In Florida, lenders also have the right to pursue a deficiency after a short sale. In those circumstances, the bank may go after the borrower for the amount the bank comes up short after the sale. A deficiency judgment may be avoided only if the borrower has negotiated prior to the short sale that the lender will waive any rights to a deficiency. If this has not occurred, the borrower is still vulnerable to a deficiency judgment.
The Florida Fair Foreclosure Act
On June 7, 2013, Governor Rick Scott signed HB 87, The Florida Fair Foreclosure Act into law. The Act makes significant changes to how residential foreclosures and short sales must be conducted in Florida.
One of the most important changes to the process is the change in the Statute of Limitations for bringing actions for deficiency judgments. A Statute of Limitation creates a finite period of time within which a person may bring a lawsuit. If a lawsuit is brought outside of that time period, the suit may be dismissed, as the claim is forever barred. Before the Act was passed, the Statutes of Limitation allowed a party to bring an action for a deficiency judgment at any point up to five years from the date a certificate of sale was issued by the Clerk following a foreclosure sale. After its passing, that time limit has shrunk to one year for deficiencies created by foreclosure sales or deeds in lieu of foreclosure. However, this change is limited to actions commenced on or after July 1, 2013.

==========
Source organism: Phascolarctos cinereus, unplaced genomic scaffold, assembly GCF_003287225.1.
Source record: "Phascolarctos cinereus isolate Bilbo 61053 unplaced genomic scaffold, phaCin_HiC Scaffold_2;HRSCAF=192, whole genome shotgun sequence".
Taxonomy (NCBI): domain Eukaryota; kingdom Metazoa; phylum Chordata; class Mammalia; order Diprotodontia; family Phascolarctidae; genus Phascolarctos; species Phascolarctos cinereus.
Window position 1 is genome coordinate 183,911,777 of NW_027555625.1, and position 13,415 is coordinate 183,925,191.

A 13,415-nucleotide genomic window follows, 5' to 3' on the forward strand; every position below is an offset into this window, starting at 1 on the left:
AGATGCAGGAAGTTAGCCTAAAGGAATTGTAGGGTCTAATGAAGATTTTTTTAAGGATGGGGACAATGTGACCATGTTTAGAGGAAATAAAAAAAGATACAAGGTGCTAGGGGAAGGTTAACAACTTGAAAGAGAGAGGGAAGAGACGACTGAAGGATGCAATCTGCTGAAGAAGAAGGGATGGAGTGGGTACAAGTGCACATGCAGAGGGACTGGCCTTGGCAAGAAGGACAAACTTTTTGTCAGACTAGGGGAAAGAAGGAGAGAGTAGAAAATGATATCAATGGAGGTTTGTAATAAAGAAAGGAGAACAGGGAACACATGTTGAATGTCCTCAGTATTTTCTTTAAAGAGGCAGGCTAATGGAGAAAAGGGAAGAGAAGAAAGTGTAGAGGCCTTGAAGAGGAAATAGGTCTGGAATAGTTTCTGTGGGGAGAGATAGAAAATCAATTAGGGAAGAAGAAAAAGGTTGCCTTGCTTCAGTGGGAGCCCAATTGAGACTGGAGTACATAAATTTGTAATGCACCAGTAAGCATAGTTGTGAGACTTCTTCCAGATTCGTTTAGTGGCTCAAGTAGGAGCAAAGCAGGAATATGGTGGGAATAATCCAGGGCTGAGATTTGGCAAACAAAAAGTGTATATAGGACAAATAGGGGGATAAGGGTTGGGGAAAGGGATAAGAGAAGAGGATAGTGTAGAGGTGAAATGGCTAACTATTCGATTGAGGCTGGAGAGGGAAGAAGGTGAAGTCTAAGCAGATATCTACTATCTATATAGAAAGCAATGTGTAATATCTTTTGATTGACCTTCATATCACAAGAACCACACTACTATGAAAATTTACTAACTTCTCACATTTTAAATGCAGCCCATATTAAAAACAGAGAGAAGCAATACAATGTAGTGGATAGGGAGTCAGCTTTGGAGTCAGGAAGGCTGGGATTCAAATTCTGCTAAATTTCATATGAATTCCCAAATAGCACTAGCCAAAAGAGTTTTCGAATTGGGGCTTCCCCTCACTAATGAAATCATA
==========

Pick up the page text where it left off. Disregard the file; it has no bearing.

Upside for homeowners facing potential deficiency judgments
Although actions brought before that date are still subject to the old statute, there is an upside for homeowners facing potential deficiency judgments. Any action put into motion before July 1, 2013 only remains valid until July 1, 2014. For example, if the five-year time period will expire after July 1, 2014 under the old law, the new law shortens the lender’s right to pursue a deficiency judgment to July 1, 2014.
Revised statue of limitations
Oddly enough, the revised Statute of Limitation does not explicitly address short sales; however, it may be construed as included under that one-year threshold. There is room for interpretation and litigation as the Act specifically limits the amount the lender can recover in a deficiency judgment from a short sale. In the case of an owner-occupied residential dwelling, the recoverable amount is limited to the difference between the remaining debt from the short sale and the fair market value of the property at the time of sale. The new statute also limits attorneys fees and costs the lender can charge when collecting the deficiencies.